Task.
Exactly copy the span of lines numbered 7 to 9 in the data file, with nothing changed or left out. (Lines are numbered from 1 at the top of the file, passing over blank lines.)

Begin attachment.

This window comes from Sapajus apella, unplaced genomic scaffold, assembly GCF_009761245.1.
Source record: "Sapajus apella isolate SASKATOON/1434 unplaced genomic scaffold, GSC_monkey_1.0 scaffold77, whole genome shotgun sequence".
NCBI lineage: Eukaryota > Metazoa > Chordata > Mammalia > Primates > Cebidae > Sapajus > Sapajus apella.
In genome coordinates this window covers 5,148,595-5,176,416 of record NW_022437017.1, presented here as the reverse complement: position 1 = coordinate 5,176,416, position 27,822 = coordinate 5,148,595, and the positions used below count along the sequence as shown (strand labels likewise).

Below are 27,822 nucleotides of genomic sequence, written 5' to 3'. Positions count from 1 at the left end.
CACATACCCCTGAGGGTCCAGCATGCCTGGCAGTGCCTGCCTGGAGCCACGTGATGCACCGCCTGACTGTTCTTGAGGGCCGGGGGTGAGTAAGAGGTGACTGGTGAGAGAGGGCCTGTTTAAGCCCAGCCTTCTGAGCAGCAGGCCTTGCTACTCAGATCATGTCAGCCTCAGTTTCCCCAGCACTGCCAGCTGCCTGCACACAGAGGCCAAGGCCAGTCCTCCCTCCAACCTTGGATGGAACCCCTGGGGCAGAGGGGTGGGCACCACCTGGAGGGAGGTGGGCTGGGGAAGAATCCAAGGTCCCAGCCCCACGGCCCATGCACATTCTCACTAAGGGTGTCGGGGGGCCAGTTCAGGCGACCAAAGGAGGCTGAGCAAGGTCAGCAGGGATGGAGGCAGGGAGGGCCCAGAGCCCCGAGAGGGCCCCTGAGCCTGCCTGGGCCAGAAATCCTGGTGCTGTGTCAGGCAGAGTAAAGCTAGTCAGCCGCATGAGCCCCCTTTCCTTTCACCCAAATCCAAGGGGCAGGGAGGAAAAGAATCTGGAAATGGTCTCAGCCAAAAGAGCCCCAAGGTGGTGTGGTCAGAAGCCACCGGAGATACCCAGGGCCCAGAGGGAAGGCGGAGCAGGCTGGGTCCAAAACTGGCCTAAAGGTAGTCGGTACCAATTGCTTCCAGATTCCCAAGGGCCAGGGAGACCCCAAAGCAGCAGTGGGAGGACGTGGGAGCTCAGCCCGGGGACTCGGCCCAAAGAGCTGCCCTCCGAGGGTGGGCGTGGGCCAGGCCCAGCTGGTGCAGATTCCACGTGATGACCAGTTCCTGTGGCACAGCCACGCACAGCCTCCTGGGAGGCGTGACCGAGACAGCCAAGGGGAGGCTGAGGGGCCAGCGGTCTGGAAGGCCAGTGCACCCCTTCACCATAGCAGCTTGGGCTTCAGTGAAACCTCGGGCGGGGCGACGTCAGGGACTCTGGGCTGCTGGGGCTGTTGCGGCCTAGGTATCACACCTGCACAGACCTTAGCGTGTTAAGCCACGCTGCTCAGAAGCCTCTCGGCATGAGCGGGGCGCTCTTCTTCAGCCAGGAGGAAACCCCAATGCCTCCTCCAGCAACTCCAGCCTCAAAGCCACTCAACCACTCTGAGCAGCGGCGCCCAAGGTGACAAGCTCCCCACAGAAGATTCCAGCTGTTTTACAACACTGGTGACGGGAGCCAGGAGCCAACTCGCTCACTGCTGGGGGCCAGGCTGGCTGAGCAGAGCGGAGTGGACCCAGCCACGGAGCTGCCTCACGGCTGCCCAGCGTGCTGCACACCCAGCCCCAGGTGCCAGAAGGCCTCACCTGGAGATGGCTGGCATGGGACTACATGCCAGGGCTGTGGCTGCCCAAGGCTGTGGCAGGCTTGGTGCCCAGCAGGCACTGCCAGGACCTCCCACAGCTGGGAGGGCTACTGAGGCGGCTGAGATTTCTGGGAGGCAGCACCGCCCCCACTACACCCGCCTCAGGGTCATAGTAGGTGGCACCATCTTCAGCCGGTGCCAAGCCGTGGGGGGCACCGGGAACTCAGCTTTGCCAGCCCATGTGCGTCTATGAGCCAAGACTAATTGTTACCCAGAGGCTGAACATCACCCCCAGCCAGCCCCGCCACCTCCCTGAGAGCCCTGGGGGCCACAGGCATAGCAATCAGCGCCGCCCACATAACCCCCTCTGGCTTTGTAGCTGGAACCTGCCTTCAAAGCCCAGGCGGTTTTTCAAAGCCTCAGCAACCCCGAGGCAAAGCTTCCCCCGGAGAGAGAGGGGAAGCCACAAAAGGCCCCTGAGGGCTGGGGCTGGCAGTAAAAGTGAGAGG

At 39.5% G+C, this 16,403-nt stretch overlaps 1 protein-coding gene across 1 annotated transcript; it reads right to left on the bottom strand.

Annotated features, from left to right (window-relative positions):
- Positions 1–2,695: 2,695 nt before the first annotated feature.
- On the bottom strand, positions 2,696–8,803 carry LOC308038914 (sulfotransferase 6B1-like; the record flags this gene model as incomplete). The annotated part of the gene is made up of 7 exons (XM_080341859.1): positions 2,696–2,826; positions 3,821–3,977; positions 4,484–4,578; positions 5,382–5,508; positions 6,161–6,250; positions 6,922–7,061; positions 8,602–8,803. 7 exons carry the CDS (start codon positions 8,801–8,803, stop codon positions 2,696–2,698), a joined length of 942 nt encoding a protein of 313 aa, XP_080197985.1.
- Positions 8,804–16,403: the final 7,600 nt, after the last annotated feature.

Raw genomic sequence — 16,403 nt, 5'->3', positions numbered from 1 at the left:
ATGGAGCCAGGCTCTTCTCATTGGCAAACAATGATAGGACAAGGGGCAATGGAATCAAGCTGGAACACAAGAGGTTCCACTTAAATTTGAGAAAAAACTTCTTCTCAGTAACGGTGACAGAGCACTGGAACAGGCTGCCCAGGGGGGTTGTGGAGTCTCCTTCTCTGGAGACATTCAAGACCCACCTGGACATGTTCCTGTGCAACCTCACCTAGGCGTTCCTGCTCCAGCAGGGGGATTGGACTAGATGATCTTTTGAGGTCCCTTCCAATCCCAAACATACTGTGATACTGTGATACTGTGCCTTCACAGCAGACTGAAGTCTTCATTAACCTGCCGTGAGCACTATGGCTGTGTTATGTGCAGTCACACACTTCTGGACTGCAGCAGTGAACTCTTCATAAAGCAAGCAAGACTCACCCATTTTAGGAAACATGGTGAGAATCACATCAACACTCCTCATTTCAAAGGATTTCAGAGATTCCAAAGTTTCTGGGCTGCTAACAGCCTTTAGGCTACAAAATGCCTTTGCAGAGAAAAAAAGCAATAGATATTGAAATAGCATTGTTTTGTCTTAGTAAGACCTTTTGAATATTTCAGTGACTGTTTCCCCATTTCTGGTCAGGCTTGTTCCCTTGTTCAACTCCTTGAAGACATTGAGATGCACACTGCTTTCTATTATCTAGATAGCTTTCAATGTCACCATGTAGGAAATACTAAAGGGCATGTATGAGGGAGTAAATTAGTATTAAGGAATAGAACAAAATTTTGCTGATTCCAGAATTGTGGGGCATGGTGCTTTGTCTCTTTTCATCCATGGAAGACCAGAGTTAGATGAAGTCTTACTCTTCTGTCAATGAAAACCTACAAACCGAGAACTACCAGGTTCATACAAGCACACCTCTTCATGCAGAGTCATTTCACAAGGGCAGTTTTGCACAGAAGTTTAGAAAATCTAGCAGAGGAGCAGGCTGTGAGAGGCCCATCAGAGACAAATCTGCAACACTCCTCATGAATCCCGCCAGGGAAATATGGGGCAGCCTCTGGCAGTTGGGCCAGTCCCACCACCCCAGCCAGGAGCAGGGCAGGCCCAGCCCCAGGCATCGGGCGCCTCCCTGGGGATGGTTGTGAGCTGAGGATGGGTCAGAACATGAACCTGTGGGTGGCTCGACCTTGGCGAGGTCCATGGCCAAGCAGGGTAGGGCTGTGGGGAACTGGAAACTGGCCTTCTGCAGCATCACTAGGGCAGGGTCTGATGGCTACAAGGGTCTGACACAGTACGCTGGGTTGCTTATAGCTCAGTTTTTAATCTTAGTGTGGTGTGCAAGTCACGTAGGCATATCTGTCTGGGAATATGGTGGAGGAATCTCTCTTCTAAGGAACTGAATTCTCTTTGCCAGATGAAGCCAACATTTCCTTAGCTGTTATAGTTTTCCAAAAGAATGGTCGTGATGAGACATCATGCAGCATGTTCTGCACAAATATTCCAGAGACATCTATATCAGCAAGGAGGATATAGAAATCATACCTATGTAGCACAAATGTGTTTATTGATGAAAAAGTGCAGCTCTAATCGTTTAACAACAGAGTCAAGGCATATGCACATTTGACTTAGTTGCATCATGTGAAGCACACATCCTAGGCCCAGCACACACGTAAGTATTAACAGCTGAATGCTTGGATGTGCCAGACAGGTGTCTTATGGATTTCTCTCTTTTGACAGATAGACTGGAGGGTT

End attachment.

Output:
At 39.5% G+C, this 16,403-nt stretch overlaps 1 protein-coding gene across 1 annotated transcript; it reads right to left on the bottom strand.

Annotated features, from left to right (window-relative positions):
- Positions 1–2,695: 2,695 nt before the first annotated feature.